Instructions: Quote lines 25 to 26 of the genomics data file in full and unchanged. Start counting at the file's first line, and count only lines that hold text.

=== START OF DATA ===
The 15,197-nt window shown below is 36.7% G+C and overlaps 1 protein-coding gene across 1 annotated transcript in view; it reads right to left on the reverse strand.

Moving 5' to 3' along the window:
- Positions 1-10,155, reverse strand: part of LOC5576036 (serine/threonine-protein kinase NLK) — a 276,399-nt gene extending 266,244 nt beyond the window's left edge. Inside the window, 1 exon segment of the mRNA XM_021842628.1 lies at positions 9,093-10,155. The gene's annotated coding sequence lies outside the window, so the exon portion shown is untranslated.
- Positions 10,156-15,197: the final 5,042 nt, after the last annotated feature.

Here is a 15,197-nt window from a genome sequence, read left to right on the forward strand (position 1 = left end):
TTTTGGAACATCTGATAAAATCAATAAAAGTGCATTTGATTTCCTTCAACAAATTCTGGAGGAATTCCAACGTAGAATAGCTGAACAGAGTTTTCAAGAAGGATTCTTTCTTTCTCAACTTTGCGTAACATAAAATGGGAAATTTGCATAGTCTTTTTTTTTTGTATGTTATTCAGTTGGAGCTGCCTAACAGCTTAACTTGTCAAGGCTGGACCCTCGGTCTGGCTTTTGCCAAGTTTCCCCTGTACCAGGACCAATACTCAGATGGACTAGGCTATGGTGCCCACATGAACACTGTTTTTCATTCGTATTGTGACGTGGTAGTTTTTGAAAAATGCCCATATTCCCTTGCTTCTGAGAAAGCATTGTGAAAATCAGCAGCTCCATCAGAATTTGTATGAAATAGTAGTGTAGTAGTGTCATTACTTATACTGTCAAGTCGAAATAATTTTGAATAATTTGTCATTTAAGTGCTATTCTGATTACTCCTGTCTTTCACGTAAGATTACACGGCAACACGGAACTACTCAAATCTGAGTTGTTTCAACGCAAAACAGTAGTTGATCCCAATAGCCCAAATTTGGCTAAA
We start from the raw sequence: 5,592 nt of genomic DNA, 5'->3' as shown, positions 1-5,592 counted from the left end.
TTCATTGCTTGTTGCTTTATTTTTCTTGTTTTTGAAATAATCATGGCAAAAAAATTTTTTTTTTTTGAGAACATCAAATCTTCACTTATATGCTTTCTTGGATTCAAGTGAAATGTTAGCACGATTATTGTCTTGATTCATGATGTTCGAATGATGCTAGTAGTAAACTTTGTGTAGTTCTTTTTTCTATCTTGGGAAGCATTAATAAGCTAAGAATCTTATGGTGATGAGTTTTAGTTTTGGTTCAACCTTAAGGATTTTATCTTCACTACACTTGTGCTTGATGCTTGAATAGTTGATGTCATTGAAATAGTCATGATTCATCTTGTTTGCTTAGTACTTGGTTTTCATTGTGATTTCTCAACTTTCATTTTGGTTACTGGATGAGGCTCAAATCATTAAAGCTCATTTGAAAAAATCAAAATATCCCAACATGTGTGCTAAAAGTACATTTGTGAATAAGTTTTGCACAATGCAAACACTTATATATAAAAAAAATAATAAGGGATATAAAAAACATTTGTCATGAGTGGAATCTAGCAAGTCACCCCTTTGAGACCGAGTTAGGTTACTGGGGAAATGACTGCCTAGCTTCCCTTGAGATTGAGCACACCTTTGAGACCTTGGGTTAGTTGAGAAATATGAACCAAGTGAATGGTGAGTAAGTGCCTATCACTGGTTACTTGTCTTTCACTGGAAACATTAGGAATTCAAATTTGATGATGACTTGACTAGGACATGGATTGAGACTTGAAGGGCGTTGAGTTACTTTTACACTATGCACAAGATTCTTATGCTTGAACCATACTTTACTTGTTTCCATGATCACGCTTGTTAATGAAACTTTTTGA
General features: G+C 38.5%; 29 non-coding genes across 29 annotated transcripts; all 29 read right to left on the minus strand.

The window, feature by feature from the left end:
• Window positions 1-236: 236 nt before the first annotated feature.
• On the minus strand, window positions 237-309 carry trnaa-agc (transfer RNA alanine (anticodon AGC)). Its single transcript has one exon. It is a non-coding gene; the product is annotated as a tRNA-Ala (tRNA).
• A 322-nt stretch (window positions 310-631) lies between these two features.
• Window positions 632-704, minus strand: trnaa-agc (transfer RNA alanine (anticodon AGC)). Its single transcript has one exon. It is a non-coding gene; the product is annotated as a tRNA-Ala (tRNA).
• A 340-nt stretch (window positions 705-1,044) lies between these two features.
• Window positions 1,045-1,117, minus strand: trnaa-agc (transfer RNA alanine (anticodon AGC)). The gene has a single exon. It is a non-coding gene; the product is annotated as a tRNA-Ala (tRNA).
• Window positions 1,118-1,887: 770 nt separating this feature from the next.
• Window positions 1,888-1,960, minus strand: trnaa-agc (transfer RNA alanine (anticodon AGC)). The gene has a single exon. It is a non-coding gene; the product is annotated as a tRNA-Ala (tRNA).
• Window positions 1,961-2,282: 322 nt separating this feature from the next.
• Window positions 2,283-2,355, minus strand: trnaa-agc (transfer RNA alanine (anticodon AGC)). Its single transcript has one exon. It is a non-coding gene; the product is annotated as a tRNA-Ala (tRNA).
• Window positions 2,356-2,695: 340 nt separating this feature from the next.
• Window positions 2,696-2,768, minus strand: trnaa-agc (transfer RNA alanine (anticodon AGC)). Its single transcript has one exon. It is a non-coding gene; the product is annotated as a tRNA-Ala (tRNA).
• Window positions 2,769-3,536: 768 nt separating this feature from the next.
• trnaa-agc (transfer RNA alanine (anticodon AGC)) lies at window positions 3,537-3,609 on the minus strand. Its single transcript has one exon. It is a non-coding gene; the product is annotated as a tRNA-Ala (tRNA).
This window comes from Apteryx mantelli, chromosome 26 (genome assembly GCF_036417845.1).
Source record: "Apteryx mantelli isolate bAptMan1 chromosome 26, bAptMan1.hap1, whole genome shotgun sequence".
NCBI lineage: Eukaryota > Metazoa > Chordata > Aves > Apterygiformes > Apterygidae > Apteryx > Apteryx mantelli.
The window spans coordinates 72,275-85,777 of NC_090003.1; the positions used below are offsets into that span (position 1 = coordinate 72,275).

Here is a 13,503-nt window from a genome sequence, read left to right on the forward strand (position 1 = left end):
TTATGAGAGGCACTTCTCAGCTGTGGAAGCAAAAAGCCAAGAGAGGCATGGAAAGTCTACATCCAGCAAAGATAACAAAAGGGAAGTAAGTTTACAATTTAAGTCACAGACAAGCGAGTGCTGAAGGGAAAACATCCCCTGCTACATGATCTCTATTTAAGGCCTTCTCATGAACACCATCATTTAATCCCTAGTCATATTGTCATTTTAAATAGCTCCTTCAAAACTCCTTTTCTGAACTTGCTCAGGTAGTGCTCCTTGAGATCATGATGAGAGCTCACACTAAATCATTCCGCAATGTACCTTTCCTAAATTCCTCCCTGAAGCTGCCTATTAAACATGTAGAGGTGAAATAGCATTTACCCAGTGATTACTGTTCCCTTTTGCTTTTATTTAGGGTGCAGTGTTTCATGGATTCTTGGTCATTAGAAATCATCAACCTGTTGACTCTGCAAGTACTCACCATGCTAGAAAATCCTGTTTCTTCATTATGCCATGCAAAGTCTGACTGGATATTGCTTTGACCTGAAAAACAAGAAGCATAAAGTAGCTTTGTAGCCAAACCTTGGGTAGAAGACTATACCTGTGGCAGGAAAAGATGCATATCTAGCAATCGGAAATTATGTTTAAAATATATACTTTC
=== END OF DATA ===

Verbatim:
This window comes from Apteryx mantelli, chromosome 26 (genome assembly GCF_036417845.1).
Source record: "Apteryx mantelli isolate bAptMan1 chromosome 26, bAptMan1.hap1, whole genome shotgun sequence".